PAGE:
Daniel Fried, Assistant U.S. Secretary of State for European and Eurasian affairs.
Fried, whose experience is mostly in eastern Europe, also calls the Muslim presence in Europe "a fascinating issue and one that the American government is just now trying to get its mind around. It's a huge problem, we are thinking about it seriously, and we've tried to do some intellectual framing-up." He believes in social conditions as an explanation for problems, rather than Islamism:
The unrest that existed in poor neighborhoods had nothing to do with jihad and much to do with social conditions. That's why we have to put the emphasis on improving the social conditions—schools, jobs, better housing—and hopefully all this will trigger better absorption in the social fabric of France of this minority.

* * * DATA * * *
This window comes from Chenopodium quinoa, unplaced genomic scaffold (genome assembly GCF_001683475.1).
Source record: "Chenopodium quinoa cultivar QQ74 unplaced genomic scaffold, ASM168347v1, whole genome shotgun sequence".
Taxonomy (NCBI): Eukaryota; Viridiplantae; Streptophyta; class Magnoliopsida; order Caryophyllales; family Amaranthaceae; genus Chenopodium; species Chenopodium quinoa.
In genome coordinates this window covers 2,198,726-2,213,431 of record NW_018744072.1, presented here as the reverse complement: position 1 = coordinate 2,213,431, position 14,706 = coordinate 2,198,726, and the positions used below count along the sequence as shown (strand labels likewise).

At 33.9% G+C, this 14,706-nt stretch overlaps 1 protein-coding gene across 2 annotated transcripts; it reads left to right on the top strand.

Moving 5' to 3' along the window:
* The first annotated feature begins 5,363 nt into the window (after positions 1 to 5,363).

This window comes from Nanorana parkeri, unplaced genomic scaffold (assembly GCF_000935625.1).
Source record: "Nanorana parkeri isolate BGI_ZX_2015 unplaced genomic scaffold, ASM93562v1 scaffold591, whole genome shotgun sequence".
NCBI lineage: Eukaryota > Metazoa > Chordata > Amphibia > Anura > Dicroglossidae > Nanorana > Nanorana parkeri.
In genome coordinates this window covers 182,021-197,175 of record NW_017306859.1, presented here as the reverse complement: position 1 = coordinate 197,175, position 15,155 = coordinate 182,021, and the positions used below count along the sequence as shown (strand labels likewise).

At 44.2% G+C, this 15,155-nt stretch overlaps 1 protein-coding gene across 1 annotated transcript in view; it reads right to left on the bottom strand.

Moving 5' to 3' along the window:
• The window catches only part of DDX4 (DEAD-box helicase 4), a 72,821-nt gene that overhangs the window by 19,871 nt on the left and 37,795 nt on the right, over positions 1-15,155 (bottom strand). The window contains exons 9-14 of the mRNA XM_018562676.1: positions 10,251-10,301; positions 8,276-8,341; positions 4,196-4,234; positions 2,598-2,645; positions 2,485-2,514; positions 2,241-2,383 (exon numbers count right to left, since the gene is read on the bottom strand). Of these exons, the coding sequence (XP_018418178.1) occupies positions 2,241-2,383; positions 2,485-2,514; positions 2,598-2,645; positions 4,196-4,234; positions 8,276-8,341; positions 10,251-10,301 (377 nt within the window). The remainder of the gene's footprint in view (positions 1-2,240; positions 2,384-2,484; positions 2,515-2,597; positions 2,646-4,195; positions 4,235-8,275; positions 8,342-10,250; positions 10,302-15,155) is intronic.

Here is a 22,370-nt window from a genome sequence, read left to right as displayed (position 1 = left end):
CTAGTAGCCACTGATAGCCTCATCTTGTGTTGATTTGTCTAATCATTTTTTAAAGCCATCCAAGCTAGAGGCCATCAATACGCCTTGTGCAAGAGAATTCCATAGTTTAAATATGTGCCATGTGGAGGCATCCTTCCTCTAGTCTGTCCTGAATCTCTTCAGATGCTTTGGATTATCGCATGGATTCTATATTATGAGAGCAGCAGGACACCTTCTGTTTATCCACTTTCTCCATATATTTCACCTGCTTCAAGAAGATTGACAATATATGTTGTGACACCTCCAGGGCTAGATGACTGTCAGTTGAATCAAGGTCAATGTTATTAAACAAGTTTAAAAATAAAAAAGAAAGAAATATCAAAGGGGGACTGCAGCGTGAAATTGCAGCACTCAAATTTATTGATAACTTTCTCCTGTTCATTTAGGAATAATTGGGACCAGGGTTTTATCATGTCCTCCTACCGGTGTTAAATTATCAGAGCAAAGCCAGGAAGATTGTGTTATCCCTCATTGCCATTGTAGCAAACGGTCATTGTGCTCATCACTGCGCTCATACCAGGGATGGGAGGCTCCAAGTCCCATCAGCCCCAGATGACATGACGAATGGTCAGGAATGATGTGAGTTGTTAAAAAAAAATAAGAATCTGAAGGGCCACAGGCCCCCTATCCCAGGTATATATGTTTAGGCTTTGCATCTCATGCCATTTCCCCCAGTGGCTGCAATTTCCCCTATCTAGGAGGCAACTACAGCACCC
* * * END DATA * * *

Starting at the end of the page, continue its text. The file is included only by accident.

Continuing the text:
Farah Pandith, Senior Advisor, Bureau of European and Eurasian Affairs, U.S. Department of State.
Comments: (1) I see this as a low-key assertion of what will quite quickly become a major theme in U.S.-European relations.
(2) It articulates much more mildly what Ralph Peters, who expects an anti-Muslim backlash in Europe, has written about: a scenario in which "U.S. Navy ships are at anchor and U.S. Marines have gone ashore at Brest, Bremerhaven or Bari to guarantee the safe evacuation of Europe's Muslims." (February 13, 2007)
April 4, 2007 update: Secretary of Homeland Security Michael Chertoff reiterated this point to a British newspaper:
Our Muslim population is better educated and economically better off than the average American. So, from a standpoint of mobility in society, it's a successful immigrant population. To some degree, the whole country is a country of immigrants, and therefore there's no sense that we have insiders or outsiders. In some countries [in Europe], you had an influx of people that came in as a colonial legacy and may have always have felt, to some extent, that they were viewed as second-class citizens, and they've tended to impact and be kind of clustered in some areas.